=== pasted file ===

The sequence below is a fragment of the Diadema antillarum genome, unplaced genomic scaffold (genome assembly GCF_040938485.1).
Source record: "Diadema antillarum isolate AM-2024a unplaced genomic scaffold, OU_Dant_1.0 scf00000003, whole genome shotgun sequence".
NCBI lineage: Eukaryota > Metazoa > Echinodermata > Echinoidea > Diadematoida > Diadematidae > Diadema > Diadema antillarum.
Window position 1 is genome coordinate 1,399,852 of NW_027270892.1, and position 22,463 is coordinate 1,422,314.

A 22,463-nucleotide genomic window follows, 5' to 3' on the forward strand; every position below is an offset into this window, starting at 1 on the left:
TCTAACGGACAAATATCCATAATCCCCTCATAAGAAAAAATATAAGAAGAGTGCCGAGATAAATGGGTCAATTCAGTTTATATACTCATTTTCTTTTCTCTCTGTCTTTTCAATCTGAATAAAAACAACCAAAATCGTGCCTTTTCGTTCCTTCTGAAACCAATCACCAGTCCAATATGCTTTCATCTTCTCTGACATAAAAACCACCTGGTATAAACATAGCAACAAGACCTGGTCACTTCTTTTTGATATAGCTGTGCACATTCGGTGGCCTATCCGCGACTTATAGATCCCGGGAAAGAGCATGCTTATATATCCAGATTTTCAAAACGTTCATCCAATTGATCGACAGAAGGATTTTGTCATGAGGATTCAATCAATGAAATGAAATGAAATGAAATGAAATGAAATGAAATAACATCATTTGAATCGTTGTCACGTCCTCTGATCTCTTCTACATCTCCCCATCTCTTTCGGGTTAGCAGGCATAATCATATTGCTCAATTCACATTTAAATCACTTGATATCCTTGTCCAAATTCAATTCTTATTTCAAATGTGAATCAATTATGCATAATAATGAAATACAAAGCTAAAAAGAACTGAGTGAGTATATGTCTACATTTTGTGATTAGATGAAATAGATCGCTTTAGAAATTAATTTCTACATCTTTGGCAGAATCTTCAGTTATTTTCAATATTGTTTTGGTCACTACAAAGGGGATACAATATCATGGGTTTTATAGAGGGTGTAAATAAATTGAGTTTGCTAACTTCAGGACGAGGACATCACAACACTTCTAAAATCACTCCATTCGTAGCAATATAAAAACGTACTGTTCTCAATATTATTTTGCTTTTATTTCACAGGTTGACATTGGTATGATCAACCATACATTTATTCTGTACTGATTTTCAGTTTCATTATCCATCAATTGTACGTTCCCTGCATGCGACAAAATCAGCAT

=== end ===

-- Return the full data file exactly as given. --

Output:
The sequence below is a fragment of the Diadema antillarum genome, unplaced genomic scaffold (genome assembly GCF_040938485.1).
Source record: "Diadema antillarum isolate AM-2024a unplaced genomic scaffold, OU_Dant_1.0 scf00000003, whole genome shotgun sequence".
NCBI lineage: Eukaryota > Metazoa > Echinodermata > Echinoidea > Diadematoida > Diadematidae > Diadema > Diadema antillarum.
Window position 1 is genome coordinate 1,399,852 of NW_027270892.1, and position 22,463 is coordinate 1,422,314.

A 22,463-nucleotide genomic window follows, 5' to 3' on the forward strand; every position below is an offset into this window, starting at 1 on the left:
TCTAACGGACAAATATCCATAATCCCCTCATAAGAAAAAATATAAGAAGAGTGCCGAGATAAATGGGTCAATTCAGTTTATATACTCATTTTCTTTTCTCTCTGTCTTTTCAATCTGAATAAAAACAACCAAAATCGTGCCTTTTCGTTCCTTCTGAAACCAATCACCAGTCCAATATGCTTTCATCTTCTCTGACATAAAAACCACCTGGTATAAACATAGCAACAAGACCTGGTCACTTCTTTTTGATATAGCTGTGCACATTCGGTGGCCTATCCGCGACTTATAGATCCCGGGAAAGAGCATGCTTATATATCCAGATTTTCAAAACGTTCATCCAATTGATCGACAGAAGGATTTTGTCATGAGGATTCAATCAATGAAATGAAATGAAATGAAATGAAATGAAATGAAATAACATCATTTGAATCGTTGTCACGTCCTCTGATCTCTTCTACATCTCCCCATCTCTTTCGGGTTAGCAGGCATAATCATATTGCTCAATTCACATTTAAATCACTTGATATCCTTGTCCAAATTCAATTCTTATTTCAAATGTGAATCAATTATGCATAATAATGAAATACAAAGCTAAAAAGAACTGAGTGAGTATATGTCTACATTTTGTGATTAGATGAAATAGATCGCTTTAGAAATTAATTTCTACATCTTTGGCAGAATCTTCAGTTATTTTCAATATTGTTTTGGTCACTACAAAGGGGATACAATATCATGGGTTTTATAGAGGGTGTAAATAAATTGAGTTTGCTAACTTCAGGACGAGGACATCACAACACTTCTAAAATCACTCCATTCGTAGCAATATAAAAACGTACTGTTCTCAATATTATTTTGCTTTTATTTCACAGGTTGACATTGGTATGATCAACCATACATTTATTCTGTACTGATTTTCAGTTTCATTATCCATCAATTGTACGTTCCCTGCATGCGACAAAATCAGCAT